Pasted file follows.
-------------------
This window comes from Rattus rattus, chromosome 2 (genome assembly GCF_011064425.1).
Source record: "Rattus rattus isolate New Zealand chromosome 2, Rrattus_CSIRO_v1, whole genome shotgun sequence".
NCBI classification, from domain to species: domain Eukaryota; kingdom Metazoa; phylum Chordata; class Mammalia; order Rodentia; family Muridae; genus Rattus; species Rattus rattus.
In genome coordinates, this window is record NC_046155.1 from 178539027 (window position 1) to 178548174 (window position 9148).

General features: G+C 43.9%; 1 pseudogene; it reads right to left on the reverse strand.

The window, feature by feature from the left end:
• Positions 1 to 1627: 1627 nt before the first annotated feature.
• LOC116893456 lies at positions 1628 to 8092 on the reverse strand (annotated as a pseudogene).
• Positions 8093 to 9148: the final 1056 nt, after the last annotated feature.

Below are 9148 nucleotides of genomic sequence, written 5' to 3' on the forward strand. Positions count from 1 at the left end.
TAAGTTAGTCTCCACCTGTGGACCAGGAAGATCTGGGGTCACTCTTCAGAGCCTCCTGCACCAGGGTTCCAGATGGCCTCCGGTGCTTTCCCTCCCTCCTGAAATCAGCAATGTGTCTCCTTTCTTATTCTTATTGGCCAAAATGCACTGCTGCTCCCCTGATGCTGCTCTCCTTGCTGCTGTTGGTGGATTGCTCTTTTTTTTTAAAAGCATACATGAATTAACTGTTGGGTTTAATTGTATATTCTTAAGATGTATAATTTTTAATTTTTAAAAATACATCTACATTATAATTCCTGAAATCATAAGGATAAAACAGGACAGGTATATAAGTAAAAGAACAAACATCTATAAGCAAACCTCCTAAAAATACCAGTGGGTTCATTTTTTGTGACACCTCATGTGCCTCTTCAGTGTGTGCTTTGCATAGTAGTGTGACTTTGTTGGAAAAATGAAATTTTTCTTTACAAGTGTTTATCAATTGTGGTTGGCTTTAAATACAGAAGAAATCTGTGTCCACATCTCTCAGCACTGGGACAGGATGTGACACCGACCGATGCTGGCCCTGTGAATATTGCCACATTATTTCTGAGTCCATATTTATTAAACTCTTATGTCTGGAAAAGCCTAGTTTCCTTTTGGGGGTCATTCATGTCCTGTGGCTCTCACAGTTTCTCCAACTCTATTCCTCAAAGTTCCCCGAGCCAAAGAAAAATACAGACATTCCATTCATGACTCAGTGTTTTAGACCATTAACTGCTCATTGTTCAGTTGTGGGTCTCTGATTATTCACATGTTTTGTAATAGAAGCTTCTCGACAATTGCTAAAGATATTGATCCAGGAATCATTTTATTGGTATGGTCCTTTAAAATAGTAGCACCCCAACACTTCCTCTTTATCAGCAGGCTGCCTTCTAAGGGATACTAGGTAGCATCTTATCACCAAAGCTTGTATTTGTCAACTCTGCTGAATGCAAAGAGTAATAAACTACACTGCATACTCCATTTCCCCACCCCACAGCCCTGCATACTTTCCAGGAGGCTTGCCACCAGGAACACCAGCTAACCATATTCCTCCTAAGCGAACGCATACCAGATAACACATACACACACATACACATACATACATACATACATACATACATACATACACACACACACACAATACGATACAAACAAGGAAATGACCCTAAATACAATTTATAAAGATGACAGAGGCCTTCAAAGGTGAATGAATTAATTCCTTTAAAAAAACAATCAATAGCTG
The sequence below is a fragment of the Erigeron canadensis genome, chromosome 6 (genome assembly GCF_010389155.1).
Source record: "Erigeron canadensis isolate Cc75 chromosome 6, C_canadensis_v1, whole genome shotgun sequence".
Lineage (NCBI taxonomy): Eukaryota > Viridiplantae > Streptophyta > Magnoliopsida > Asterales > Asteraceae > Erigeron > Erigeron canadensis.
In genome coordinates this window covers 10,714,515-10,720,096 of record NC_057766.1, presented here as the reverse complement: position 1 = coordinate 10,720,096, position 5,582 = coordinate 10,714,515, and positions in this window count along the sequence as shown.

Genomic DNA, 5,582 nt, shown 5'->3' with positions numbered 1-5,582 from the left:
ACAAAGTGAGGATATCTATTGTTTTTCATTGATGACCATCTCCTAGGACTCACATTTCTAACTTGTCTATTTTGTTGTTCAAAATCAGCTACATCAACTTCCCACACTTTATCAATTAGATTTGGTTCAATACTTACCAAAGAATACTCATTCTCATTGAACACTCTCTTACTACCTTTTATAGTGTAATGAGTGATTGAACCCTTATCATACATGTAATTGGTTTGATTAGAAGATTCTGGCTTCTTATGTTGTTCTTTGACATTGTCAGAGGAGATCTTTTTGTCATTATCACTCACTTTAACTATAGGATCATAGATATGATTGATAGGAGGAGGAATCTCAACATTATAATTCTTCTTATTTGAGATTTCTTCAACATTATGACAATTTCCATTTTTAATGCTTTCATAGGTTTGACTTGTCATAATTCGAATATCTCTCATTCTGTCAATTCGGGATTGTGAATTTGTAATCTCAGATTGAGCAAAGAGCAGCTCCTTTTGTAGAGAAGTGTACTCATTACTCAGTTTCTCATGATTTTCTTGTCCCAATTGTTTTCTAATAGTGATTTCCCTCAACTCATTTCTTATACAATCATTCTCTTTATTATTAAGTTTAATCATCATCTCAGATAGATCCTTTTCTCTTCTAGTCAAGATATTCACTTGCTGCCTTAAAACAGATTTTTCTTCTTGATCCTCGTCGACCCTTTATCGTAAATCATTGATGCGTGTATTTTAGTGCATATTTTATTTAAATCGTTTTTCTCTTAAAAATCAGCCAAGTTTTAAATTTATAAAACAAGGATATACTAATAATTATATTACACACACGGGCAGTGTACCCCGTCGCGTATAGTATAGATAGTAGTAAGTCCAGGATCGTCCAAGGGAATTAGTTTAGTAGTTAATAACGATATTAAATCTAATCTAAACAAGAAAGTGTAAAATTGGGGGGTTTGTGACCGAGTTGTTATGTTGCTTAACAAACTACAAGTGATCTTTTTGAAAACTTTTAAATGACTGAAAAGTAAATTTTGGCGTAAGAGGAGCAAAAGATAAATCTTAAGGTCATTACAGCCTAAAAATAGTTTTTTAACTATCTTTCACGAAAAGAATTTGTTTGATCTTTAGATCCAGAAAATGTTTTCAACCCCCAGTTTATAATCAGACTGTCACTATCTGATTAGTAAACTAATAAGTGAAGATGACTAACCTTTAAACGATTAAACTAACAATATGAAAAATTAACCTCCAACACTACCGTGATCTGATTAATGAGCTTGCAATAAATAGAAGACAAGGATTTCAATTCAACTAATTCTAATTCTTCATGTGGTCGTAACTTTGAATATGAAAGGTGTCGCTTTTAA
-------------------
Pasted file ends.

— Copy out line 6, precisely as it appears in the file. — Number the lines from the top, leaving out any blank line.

The window, feature by feature from the left end: